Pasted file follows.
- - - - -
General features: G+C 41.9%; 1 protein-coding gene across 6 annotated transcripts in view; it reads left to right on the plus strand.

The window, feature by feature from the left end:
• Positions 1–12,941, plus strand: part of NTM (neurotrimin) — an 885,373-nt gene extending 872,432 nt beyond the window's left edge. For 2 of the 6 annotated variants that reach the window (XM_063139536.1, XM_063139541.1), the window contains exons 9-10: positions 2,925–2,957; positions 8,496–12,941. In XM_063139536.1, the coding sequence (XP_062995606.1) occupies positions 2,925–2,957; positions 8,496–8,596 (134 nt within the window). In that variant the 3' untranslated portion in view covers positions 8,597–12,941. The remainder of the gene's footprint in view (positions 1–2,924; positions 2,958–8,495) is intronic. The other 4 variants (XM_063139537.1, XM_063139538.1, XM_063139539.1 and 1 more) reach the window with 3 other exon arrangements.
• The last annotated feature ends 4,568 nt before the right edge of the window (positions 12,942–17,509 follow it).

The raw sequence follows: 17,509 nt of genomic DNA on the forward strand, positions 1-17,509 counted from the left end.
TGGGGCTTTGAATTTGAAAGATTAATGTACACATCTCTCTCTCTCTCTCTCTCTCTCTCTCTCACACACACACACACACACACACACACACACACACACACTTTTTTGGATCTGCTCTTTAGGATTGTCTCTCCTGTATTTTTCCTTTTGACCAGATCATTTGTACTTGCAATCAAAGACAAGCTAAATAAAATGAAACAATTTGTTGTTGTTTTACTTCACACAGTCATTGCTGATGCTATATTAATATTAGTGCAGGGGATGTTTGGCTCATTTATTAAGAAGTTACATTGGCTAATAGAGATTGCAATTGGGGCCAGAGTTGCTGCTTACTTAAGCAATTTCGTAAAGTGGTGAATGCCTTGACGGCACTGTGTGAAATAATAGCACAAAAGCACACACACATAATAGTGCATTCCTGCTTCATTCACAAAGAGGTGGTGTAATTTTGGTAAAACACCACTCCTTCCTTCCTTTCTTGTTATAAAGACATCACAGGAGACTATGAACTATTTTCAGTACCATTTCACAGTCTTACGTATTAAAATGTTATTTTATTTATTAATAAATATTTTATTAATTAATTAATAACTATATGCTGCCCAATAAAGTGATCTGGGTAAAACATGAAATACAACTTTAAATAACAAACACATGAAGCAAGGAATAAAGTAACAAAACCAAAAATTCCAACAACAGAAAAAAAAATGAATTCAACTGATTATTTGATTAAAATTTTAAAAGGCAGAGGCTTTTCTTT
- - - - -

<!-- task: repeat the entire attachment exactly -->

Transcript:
General features: G+C 41.9%; 1 protein-coding gene across 6 annotated transcripts in view; it reads left to right on the plus strand.

The window, feature by feature from the left end:
• Positions 1–12,941, plus strand: part of NTM (neurotrimin) — an 885,373-nt gene extending 872,432 nt beyond the window's left edge. For 2 of the 6 annotated variants that reach the window (XM_063139536.1, XM_063139541.1), the window contains exons 9-10: positions 2,925–2,957; positions 8,496–12,941. In XM_063139536.1, the coding sequence (XP_062995606.1) occupies positions 2,925–2,957; positions 8,496–8,596 (134 nt within the window). In that variant the 3' untranslated portion in view covers positions 8,597–12,941. The remainder of the gene's footprint in view (positions 1–2,924; positions 2,958–8,495) is intronic. The other 4 variants (XM_063139537.1, XM_063139538.1, XM_063139539.1 and 1 more) reach the window with 3 other exon arrangements.
• The last annotated feature ends 4,568 nt before the right edge of the window (positions 12,942–17,509 follow it).

The raw sequence follows: 17,509 nt of genomic DNA on the forward strand, positions 1-17,509 counted from the left end.
TGGGGCTTTGAATTTGAAAGATTAATGTACACATCTCTCTCTCTCTCTCTCTCTCTCTCTCTCACACACACACACACACACACACACACACACACACACACTTTTTTGGATCTGCTCTTTAGGATTGTCTCTCCTGTATTTTTCCTTTTGACCAGATCATTTGTACTTGCAATCAAAGACAAGCTAAATAAAATGAAACAATTTGTTGTTGTTTTACTTCACACAGTCATTGCTGATGCTATATTAATATTAGTGCAGGGGATGTTTGGCTCATTTATTAAGAAGTTACATTGGCTAATAGAGATTGCAATTGGGGCCAGAGTTGCTGCTTACTTAAGCAATTTCGTAAAGTGGTGAATGCCTTGACGGCACTGTGTGAAATAATAGCACAAAAGCACACACACATAATAGTGCATTCCTGCTTCATTCACAAAGAGGTGGTGTAATTTTGGTAAAACACCACTCCTTCCTTCCTTTCTTGTTATAAAGACATCACAGGAGACTATGAACTATTTTCAGTACCATTTCACAGTCTTACGTATTAAAATGTTATTTTATTTATTAATAAATATTTTATTAATTAATTAATAACTATATGCTGCCCAATAAAGTGATCTGGGTAAAACATGAAATACAACTTTAAATAACAAACACATGAAGCAAGGAATAAAGTAACAAAACCAAAAATTCCAACAACAGAAAAAAAAATGAATTCAACTGATTATTTGATTAAAATTTTAAAAGGCAGAGGCTTTTCTTT